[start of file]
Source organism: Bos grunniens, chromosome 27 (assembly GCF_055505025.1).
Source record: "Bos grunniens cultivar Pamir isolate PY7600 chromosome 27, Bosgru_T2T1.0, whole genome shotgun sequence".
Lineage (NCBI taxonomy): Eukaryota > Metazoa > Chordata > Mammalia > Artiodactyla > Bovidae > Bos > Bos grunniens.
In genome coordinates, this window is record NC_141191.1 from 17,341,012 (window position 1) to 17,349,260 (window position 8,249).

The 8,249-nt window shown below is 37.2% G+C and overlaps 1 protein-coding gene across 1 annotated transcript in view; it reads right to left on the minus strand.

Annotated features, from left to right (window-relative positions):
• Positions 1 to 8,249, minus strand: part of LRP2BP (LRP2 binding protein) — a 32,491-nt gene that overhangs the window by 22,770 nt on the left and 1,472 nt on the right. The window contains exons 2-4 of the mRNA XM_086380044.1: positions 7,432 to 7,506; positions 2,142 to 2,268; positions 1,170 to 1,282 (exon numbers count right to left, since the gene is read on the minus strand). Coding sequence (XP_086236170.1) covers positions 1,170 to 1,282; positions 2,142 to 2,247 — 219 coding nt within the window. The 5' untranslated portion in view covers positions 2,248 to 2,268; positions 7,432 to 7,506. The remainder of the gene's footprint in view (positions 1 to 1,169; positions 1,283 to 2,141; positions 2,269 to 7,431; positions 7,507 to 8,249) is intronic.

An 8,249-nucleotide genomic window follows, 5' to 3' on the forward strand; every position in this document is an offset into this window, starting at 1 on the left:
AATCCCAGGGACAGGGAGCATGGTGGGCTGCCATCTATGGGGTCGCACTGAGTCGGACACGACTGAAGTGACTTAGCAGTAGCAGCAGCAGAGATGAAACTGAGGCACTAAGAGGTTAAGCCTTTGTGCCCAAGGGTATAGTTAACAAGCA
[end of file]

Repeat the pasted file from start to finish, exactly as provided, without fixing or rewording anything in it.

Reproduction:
Source organism: Bos grunniens, chromosome 27 (assembly GCF_055505025.1).
Source record: "Bos grunniens cultivar Pamir isolate PY7600 chromosome 27, Bosgru_T2T1.0, whole genome shotgun sequence".
Lineage (NCBI taxonomy): Eukaryota > Metazoa > Chordata > Mammalia > Artiodactyla > Bovidae > Bos > Bos grunniens.
In genome coordinates, this window is record NC_141191.1 from 17,341,012 (window position 1) to 17,349,260 (window position 8,249).

The 8,249-nt window shown below is 37.2% G+C and overlaps 1 protein-coding gene across 1 annotated transcript in view; it reads right to left on the minus strand.

Annotated features, from left to right (window-relative positions):
• Positions 1 to 8,249, minus strand: part of LRP2BP (LRP2 binding protein) — a 32,491-nt gene that overhangs the window by 22,770 nt on the left and 1,472 nt on the right. The window contains exons 2-4 of the mRNA XM_086380044.1: positions 7,432 to 7,506; positions 2,142 to 2,268; positions 1,170 to 1,282 (exon numbers count right to left, since the gene is read on the minus strand). Coding sequence (XP_086236170.1) covers positions 1,170 to 1,282; positions 2,142 to 2,247 — 219 coding nt within the window. The 5' untranslated portion in view covers positions 2,248 to 2,268; positions 7,432 to 7,506. The remainder of the gene's footprint in view (positions 1 to 1,169; positions 1,283 to 2,141; positions 2,269 to 7,431; positions 7,507 to 8,249) is intronic.

An 8,249-nucleotide genomic window follows, 5' to 3' on the forward strand; every position in this document is an offset into this window, starting at 1 on the left:
AATCCCAGGGACAGGGAGCATGGTGGGCTGCCATCTATGGGGTCGCACTGAGTCGGACACGACTGAAGTGACTTAGCAGTAGCAGCAGCAGAGATGAAACTGAGGCACTAAGAGGTTAAGCCTTTGTGCCCAAGGGTATAGTTAACAAGCA